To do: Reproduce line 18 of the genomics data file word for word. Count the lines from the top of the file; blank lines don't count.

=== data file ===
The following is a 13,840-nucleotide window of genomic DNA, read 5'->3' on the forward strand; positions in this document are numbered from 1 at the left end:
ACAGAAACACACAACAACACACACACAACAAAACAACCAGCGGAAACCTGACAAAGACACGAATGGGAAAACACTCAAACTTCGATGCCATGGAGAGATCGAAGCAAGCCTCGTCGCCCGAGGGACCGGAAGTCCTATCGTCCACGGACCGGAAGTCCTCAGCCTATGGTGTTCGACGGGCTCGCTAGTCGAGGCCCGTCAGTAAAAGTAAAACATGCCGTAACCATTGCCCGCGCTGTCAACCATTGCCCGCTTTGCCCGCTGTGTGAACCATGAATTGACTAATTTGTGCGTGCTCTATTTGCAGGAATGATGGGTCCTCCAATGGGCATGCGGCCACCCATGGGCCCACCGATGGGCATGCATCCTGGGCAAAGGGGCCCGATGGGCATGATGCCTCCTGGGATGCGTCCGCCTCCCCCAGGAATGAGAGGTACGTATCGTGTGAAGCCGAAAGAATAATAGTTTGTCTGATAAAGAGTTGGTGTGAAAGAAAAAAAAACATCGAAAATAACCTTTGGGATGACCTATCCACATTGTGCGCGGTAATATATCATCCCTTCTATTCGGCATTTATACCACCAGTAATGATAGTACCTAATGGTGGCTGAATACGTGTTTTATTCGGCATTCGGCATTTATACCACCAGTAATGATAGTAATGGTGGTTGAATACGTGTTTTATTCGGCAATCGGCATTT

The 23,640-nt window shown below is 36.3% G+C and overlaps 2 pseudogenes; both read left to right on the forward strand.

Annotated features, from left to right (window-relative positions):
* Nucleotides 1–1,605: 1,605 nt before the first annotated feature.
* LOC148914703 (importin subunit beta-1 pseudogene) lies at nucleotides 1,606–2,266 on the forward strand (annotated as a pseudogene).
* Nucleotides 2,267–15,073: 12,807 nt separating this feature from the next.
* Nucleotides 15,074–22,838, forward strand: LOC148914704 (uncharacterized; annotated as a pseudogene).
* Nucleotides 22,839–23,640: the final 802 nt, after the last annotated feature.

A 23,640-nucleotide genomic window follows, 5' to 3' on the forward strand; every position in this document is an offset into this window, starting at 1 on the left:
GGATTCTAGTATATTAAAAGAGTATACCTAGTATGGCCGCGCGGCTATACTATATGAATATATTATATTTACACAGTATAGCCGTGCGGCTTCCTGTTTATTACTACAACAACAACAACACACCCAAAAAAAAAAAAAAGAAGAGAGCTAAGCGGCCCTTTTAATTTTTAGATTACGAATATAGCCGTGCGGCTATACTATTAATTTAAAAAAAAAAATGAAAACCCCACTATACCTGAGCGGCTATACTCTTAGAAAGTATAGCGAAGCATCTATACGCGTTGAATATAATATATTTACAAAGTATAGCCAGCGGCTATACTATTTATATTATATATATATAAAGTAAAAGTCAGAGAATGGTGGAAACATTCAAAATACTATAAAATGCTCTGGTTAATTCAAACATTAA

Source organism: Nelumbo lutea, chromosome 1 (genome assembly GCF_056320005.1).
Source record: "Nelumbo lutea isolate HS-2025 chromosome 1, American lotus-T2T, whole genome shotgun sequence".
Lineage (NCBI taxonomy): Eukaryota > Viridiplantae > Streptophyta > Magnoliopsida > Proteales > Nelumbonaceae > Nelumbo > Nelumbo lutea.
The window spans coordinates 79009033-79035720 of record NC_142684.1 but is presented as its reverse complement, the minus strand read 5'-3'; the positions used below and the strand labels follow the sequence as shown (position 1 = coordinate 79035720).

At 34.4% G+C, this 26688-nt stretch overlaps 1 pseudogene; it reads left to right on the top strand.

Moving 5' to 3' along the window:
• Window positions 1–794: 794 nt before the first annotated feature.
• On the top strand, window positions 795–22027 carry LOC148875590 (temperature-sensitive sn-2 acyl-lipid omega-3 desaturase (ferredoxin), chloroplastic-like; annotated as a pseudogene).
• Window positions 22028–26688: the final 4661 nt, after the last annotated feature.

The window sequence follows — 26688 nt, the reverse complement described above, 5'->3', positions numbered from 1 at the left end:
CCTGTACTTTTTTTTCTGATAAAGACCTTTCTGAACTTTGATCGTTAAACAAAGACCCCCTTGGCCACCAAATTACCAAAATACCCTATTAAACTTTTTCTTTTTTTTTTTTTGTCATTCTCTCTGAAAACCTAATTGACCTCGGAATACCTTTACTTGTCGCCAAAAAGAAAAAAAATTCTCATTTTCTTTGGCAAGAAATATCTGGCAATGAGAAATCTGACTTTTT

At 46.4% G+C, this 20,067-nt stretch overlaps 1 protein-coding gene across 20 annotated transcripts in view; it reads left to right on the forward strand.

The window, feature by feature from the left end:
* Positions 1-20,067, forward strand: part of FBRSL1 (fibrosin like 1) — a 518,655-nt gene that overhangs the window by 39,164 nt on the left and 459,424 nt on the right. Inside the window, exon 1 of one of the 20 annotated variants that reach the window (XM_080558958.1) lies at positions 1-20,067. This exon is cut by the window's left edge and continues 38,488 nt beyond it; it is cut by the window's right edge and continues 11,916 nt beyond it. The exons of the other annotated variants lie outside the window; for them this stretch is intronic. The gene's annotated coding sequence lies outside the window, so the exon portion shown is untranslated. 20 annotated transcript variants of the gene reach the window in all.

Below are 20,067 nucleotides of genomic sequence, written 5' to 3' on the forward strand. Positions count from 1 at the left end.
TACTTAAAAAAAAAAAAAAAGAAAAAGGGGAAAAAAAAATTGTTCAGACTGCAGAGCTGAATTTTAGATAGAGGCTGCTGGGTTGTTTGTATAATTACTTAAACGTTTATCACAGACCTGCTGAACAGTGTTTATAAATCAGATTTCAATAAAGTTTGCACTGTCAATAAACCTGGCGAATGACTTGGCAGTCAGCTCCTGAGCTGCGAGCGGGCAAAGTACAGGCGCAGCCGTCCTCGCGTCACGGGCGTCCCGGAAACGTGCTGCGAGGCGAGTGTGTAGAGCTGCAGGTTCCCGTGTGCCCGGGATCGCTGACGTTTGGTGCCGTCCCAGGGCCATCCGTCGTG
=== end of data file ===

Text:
• Window positions 1–794: 794 nt before the first annotated feature.